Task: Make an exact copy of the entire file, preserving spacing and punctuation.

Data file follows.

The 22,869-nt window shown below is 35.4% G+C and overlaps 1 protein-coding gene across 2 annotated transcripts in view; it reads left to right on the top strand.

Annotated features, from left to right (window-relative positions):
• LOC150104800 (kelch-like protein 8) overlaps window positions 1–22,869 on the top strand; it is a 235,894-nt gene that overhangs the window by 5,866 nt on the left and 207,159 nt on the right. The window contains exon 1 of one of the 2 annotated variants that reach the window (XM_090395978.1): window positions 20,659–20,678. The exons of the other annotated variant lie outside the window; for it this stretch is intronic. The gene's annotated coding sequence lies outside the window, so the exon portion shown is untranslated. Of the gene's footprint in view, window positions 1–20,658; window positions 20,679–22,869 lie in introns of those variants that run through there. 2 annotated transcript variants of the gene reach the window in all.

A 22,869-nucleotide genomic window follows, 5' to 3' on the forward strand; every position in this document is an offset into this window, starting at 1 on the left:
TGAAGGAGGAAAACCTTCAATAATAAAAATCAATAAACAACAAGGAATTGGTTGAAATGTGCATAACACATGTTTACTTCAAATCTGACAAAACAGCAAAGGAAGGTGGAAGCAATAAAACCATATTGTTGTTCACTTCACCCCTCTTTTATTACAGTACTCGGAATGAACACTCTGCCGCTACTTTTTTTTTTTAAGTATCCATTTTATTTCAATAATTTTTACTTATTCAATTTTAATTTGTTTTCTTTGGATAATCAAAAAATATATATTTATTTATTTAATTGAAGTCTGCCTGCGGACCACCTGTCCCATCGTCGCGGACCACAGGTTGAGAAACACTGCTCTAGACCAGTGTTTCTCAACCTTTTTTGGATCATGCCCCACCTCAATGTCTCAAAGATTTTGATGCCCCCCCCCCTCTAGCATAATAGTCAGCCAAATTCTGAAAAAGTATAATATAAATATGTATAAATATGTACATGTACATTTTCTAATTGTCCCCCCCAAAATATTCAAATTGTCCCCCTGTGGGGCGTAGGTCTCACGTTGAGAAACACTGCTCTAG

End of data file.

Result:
The 22,869-nt window shown below is 35.4% G+C and overlaps 1 protein-coding gene across 2 annotated transcripts in view; it reads left to right on the top strand.

Annotated features, from left to right (window-relative positions):
• LOC150104800 (kelch-like protein 8) overlaps window positions 1–22,869 on the top strand; it is a 235,894-nt gene that overhangs the window by 5,866 nt on the left and 207,159 nt on the right. The window contains exon 1 of one of the 2 annotated variants that reach the window (XM_090395978.1): window positions 20,659–20,678. The exons of the other annotated variant lie outside the window; for it this stretch is intronic. The gene's annotated coding sequence lies outside the window, so the exon portion shown is untranslated. Of the gene's footprint in view, window positions 1–20,658; window positions 20,679–22,869 lie in introns of those variants that run through there. 2 annotated transcript variants of the gene reach the window in all.

A 22,869-nucleotide genomic window follows, 5' to 3' on the forward strand; every position in this document is an offset into this window, starting at 1 on the left:
TGAAGGAGGAAAACCTTCAATAATAAAAATCAATAAACAACAAGGAATTGGTTGAAATGTGCATAACACATGTTTACTTCAAATCTGACAAAACAGCAAAGGAAGGTGGAAGCAATAAAACCATATTGTTGTTCACTTCACCCCTCTTTTATTACAGTACTCGGAATGAACACTCTGCCGCTACTTTTTTTTTTTAAGTATCCATTTTATTTCAATAATTTTTACTTATTCAATTTTAATTTGTTTTCTTTGGATAATCAAAAAATATATATTTATTTATTTAATTGAAGTCTGCCTGCGGACCACCTGTCCCATCGTCGCGGACCACAGGTTGAGAAACACTGCTCTAGACCAGTGTTTCTCAACCTTTTTTGGATCATGCCCCACCTCAATGTCTCAAAGATTTTGATGCCCCCCCCCCTCTAGCATAATAGTCAGCCAAATTCTGAAAAAGTATAATATAAATATGTATAAATATGTACATGTACATTTTCTAATTGTCCCCCCCAAAATATTCAAATTGTCCCCCTGTGGGGCGTAGGTCTCACGTTGAGAAACACTGCTCTAG